I read a few too many articles calling this book the “future of YA” and should have tempered my expectations more. I went in think I’d be blown away which left me unfortunately underwhelmed. The world building is incredible, but the story, characters, and writing leave something to be desired.
The author’s statement – and interviews she has given – indicates that she in part wrote this book to give little black girls a heroine they could identify with, someone who would look like them. In the book she regularly describes the skin tones of the characters which for this dear white reader was a necessary regular reminder. I recognize that I fall into the trap of assuming characters are white unless otherwise specified (repeatedly). This is something I will work on. This is also a departure from the YA “norms” in that it isn’t set in some approximation of an American or Western European society (the biggest city in the world she’s created shares a name with the largest port city in Nigeria). I am really glad this book is out there I just … I felt like it got weaker as it went.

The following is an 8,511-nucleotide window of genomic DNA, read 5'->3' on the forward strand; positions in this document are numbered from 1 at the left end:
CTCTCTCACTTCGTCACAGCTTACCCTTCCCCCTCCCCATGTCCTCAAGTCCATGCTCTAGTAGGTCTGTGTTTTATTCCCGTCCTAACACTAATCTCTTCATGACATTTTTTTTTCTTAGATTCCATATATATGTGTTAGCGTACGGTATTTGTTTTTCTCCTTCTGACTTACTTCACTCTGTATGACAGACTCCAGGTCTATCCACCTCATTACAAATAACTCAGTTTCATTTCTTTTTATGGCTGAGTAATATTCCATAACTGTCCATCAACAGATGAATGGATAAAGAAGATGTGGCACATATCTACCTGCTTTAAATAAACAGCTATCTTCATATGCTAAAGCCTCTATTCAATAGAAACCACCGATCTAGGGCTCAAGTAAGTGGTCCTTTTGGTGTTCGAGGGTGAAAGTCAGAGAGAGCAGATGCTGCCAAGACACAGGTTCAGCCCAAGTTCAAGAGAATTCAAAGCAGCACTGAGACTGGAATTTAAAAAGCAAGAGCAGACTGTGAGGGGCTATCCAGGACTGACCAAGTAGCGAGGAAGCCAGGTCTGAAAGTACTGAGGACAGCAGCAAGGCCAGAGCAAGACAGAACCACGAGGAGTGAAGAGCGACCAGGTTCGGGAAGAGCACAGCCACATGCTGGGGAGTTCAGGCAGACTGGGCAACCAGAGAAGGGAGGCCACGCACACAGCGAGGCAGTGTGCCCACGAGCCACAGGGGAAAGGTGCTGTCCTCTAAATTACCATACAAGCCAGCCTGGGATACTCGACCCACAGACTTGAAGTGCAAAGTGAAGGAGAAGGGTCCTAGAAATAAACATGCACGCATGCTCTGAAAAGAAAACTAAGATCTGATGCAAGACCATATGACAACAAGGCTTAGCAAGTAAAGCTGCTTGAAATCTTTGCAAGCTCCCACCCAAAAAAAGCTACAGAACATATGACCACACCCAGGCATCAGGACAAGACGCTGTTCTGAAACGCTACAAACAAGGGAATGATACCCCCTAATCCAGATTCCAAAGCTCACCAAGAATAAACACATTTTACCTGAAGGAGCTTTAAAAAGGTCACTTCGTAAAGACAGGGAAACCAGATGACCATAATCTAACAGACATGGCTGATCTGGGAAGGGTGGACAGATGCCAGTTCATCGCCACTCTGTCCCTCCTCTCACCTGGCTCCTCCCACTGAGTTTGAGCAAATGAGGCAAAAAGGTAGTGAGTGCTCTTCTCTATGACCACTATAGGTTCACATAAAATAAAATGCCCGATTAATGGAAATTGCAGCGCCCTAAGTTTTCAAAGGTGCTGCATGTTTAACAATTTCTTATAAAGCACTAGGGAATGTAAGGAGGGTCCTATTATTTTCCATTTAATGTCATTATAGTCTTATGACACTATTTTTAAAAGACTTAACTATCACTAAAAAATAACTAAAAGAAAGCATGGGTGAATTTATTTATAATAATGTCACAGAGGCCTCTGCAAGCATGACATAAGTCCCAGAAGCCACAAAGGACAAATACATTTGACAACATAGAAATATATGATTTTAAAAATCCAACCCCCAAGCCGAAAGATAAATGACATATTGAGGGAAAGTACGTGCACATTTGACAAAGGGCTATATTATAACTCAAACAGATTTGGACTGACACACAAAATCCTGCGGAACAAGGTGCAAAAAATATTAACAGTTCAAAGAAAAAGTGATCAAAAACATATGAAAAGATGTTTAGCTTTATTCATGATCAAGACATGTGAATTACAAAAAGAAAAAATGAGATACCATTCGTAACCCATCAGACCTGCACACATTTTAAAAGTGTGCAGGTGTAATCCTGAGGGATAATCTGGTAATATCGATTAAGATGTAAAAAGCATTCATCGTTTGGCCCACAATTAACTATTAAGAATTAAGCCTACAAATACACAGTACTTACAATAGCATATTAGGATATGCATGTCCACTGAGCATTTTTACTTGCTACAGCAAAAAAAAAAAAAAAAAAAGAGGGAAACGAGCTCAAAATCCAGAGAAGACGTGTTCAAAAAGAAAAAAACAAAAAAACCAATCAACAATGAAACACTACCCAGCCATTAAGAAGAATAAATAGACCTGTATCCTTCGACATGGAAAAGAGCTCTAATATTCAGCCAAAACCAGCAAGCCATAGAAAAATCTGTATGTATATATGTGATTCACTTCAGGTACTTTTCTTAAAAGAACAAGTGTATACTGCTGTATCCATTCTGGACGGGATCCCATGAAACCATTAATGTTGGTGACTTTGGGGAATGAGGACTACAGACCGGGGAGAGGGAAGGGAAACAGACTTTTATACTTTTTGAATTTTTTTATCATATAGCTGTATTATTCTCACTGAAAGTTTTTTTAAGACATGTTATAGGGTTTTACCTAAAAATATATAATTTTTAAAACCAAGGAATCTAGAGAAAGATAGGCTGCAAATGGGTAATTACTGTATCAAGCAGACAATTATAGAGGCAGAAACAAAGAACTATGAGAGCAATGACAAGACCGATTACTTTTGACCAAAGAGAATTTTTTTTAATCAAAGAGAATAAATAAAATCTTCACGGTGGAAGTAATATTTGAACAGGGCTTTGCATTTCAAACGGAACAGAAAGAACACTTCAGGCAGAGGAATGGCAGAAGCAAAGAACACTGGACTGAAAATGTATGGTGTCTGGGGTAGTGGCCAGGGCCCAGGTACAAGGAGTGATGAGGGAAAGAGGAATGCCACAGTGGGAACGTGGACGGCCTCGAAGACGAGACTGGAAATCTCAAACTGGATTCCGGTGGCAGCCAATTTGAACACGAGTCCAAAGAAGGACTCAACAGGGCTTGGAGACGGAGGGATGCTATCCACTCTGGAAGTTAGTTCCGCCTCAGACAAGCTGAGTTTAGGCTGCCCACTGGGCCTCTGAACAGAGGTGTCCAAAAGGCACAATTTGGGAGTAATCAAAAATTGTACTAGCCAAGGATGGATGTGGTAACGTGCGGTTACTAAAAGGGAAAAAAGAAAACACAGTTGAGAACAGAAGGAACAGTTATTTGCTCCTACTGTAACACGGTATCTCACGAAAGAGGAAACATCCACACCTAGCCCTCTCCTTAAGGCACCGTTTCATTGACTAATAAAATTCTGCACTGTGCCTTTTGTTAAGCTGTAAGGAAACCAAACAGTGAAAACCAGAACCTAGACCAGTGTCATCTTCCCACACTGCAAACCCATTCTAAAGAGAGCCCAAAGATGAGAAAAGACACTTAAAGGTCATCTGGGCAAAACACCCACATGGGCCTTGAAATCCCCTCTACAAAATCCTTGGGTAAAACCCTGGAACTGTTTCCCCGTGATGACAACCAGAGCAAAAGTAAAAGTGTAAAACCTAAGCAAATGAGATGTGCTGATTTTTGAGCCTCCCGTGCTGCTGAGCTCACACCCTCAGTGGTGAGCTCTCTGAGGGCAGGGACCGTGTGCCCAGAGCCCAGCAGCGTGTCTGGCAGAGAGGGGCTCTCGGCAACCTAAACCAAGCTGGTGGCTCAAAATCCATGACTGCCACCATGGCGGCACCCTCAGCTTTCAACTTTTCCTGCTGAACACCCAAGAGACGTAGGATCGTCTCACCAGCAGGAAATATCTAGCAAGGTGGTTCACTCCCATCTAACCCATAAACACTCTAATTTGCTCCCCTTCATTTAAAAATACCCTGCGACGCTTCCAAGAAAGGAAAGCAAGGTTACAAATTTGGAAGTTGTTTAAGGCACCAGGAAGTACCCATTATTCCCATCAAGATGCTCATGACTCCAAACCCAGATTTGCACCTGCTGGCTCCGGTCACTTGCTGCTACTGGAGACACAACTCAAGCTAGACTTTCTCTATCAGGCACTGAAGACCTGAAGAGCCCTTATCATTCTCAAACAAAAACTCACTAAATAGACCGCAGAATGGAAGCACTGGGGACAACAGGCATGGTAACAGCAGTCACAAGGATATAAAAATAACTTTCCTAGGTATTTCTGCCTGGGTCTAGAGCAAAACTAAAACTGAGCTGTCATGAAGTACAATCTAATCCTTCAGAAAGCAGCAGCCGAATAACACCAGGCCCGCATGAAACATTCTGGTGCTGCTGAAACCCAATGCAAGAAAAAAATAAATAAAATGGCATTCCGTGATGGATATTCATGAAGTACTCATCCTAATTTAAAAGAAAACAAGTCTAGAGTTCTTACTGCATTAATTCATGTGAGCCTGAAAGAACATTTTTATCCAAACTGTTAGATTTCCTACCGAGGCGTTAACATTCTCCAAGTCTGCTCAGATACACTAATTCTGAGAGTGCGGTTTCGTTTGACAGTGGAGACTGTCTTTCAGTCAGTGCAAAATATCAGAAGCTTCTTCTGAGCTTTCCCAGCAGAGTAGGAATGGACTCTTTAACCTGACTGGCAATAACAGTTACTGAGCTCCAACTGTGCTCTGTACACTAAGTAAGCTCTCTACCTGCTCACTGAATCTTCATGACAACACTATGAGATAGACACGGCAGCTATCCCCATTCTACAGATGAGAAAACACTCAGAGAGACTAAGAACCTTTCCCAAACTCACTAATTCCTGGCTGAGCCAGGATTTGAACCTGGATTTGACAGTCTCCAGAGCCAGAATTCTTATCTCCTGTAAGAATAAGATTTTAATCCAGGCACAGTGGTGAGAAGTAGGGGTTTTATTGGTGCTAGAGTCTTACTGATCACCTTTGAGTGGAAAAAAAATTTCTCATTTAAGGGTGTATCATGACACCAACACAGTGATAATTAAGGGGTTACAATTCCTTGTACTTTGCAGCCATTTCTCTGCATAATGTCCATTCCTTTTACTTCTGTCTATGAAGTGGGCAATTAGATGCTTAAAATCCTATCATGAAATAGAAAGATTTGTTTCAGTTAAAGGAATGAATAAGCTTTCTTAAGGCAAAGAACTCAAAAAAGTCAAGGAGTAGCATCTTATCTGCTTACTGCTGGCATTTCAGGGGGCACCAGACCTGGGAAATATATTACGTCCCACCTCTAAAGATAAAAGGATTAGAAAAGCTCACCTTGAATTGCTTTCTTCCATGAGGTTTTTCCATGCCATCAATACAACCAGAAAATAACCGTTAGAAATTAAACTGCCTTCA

There was one character in particular, the prince, Inan, that made me just as why. His motivations were weird and he reversed course so frequently I’m surprised he went anywhere at all. The romances across the board were rushed and I’m not entirely certain were necessary, especially when characters involved had different family ties that could have also provided the plot-propelling motivations. The standout character for me wasn’t Zelie (the lead character and the main one with magic) but Amari, the human who starts her journey for good if selfish reasons, but finds her way on her own.
I chewed through the book in a day and I definitely recommend it, I just hope that book 2 goes through a few more drafts. But it’s already been optioned for a movie so what do I know.